This November, Californians will be asked if they want to split their state into three, a measure spearheaded by venture capitalist Tim Draper. I wrote about some of the problems Draper’s borders present, in historical-cultural terms, over at Medium last month.
But this week, I got to talk about an entirely different aspect of historical background on KQED’s statewide “California Report”: the lessons and precedents set by Maine’s split from Massachusetts in 1820.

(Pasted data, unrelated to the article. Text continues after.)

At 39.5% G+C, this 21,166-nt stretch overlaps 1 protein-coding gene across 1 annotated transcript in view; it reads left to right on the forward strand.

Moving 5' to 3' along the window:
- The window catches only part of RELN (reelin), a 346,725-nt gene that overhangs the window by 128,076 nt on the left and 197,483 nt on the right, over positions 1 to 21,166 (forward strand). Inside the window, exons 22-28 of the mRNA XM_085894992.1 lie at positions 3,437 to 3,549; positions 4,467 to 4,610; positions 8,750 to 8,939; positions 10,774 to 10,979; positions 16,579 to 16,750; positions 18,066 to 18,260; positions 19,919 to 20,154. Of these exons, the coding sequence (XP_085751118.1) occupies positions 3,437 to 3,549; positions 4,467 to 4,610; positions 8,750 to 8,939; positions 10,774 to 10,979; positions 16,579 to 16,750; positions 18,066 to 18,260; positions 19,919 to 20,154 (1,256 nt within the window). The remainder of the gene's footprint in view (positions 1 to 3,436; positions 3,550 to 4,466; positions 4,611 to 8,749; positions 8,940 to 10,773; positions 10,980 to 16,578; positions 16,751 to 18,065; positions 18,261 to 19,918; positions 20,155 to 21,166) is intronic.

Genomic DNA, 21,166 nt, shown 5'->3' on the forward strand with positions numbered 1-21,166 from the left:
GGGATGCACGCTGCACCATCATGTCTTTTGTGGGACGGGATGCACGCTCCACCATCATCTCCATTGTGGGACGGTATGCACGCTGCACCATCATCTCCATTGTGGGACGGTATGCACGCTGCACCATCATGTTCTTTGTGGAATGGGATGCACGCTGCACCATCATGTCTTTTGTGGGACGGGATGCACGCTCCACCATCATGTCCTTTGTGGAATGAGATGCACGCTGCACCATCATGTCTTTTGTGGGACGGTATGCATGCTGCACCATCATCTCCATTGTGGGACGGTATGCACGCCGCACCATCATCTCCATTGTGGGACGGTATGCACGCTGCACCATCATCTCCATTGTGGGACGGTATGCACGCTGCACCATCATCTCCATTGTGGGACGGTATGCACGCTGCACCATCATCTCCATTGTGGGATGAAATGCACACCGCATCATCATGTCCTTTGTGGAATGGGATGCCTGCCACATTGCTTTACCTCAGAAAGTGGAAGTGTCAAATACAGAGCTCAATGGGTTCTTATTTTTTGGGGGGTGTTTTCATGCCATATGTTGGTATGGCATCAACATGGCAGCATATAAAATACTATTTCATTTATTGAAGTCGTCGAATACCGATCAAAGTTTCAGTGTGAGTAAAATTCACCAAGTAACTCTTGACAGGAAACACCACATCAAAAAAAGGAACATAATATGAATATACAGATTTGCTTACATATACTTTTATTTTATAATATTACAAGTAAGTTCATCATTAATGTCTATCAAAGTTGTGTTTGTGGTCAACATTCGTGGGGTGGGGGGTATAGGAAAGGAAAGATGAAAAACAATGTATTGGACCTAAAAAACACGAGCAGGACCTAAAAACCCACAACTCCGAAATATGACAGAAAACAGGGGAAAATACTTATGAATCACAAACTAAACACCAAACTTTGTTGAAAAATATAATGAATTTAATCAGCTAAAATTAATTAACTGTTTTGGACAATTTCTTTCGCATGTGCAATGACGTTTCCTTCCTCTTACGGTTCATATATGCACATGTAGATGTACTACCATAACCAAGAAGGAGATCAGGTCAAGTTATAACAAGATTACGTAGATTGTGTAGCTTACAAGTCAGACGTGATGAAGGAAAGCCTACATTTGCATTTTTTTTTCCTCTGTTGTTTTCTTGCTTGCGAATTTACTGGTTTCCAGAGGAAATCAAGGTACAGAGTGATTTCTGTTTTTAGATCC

Readers of The Lobster Coast are aware of the two entities were separate colonies back in the 1640s, when the English Civil War pit Royalist, Anglican, semi-feudal, West Country-dominated Maine against Puritan, Parliament-backing, East Anglia-settled Massachusetts. The execution of the King cleared the way for Boston to annex the Maine settlements, which they ruled as a colony — the District of Maine — for nearly 70 years. The War of 1812 — when Massachusetts refused to defend eastern Maine or help the federal government rollback the British occupation of it — was just the final blow to Commonwealth unity.